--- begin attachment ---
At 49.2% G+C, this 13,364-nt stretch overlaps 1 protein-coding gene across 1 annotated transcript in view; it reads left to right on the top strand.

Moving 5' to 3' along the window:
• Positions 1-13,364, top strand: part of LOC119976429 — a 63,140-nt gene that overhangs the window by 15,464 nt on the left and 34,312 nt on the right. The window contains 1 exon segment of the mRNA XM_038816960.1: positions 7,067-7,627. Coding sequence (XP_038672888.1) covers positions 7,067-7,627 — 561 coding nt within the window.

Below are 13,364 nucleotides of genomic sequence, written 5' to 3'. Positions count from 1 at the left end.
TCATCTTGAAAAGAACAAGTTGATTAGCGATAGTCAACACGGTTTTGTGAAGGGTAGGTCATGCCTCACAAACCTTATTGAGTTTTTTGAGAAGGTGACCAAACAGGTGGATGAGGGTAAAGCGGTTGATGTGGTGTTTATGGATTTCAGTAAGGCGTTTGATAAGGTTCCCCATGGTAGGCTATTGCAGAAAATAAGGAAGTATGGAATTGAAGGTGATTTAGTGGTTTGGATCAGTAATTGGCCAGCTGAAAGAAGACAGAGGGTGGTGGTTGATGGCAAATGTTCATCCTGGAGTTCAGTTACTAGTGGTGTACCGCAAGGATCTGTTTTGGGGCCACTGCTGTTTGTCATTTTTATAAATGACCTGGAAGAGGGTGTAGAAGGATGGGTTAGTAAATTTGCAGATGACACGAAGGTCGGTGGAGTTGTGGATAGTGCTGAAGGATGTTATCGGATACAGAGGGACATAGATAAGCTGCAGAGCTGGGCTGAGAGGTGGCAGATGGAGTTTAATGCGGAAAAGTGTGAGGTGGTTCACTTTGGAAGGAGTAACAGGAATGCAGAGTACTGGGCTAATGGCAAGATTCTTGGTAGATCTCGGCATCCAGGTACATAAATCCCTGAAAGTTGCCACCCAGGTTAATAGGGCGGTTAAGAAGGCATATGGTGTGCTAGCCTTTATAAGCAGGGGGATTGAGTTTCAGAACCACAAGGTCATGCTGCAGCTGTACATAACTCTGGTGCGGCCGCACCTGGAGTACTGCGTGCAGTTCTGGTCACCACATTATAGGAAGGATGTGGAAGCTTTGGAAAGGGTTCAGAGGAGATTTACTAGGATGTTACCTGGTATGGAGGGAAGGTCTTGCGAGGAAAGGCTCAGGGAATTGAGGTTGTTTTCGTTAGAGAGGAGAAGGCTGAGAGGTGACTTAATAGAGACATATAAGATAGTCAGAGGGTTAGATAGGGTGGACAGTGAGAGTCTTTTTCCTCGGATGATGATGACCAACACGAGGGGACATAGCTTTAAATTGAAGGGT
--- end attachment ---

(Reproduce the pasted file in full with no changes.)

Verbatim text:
At 49.2% G+C, this 13,364-nt stretch overlaps 1 protein-coding gene across 1 annotated transcript in view; it reads left to right on the top strand.

Moving 5' to 3' along the window:
• Positions 1-13,364, top strand: part of LOC119976429 — a 63,140-nt gene that overhangs the window by 15,464 nt on the left and 34,312 nt on the right. The window contains 1 exon segment of the mRNA XM_038816960.1: positions 7,067-7,627. Coding sequence (XP_038672888.1) covers positions 7,067-7,627 — 561 coding nt within the window.

Below are 13,364 nucleotides of genomic sequence, written 5' to 3'. Positions count from 1 at the left end.
TCATCTTGAAAAGAACAAGTTGATTAGCGATAGTCAACACGGTTTTGTGAAGGGTAGGTCATGCCTCACAAACCTTATTGAGTTTTTTGAGAAGGTGACCAAACAGGTGGATGAGGGTAAAGCGGTTGATGTGGTGTTTATGGATTTCAGTAAGGCGTTTGATAAGGTTCCCCATGGTAGGCTATTGCAGAAAATAAGGAAGTATGGAATTGAAGGTGATTTAGTGGTTTGGATCAGTAATTGGCCAGCTGAAAGAAGACAGAGGGTGGTGGTTGATGGCAAATGTTCATCCTGGAGTTCAGTTACTAGTGGTGTACCGCAAGGATCTGTTTTGGGGCCACTGCTGTTTGTCATTTTTATAAATGACCTGGAAGAGGGTGTAGAAGGATGGGTTAGTAAATTTGCAGATGACACGAAGGTCGGTGGAGTTGTGGATAGTGCTGAAGGATGTTATCGGATACAGAGGGACATAGATAAGCTGCAGAGCTGGGCTGAGAGGTGGCAGATGGAGTTTAATGCGGAAAAGTGTGAGGTGGTTCACTTTGGAAGGAGTAACAGGAATGCAGAGTACTGGGCTAATGGCAAGATTCTTGGTAGATCTCGGCATCCAGGTACATAAATCCCTGAAAGTTGCCACCCAGGTTAATAGGGCGGTTAAGAAGGCATATGGTGTGCTAGCCTTTATAAGCAGGGGGATTGAGTTTCAGAACCACAAGGTCATGCTGCAGCTGTACATAACTCTGGTGCGGCCGCACCTGGAGTACTGCGTGCAGTTCTGGTCACCACATTATAGGAAGGATGTGGAAGCTTTGGAAAGGGTTCAGAGGAGATTTACTAGGATGTTACCTGGTATGGAGGGAAGGTCTTGCGAGGAAAGGCTCAGGGAATTGAGGTTGTTTTCGTTAGAGAGGAGAAGGCTGAGAGGTGACTTAATAGAGACATATAAGATAGTCAGAGGGTTAGATAGGGTGGACAGTGAGAGTCTTTTTCCTCGGATGATGATGACCAACACGAGGGGACATAGCTTTAAATTGAAGGGT